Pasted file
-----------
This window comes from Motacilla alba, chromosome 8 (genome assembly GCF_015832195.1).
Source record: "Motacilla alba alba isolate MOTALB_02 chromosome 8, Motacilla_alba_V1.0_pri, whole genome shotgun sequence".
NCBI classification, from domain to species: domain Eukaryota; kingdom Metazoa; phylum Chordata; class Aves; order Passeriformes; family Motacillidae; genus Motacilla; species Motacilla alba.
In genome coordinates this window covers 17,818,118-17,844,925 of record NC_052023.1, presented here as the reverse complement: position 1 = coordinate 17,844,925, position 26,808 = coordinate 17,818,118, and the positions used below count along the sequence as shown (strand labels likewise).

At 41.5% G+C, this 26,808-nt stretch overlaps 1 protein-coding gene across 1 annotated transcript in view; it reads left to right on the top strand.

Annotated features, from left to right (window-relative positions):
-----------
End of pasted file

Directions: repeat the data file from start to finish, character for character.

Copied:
This window comes from Motacilla alba, chromosome 8 (genome assembly GCF_015832195.1).
Source record: "Motacilla alba alba isolate MOTALB_02 chromosome 8, Motacilla_alba_V1.0_pri, whole genome shotgun sequence".
NCBI classification, from domain to species: domain Eukaryota; kingdom Metazoa; phylum Chordata; class Aves; order Passeriformes; family Motacillidae; genus Motacilla; species Motacilla alba.
In genome coordinates this window covers 17,818,118-17,844,925 of record NC_052023.1, presented here as the reverse complement: position 1 = coordinate 17,844,925, position 26,808 = coordinate 17,818,118, and the positions used below count along the sequence as shown (strand labels likewise).

At 41.5% G+C, this 26,808-nt stretch overlaps 1 protein-coding gene across 1 annotated transcript in view; it reads left to right on the top strand.

Annotated features, from left to right (window-relative positions):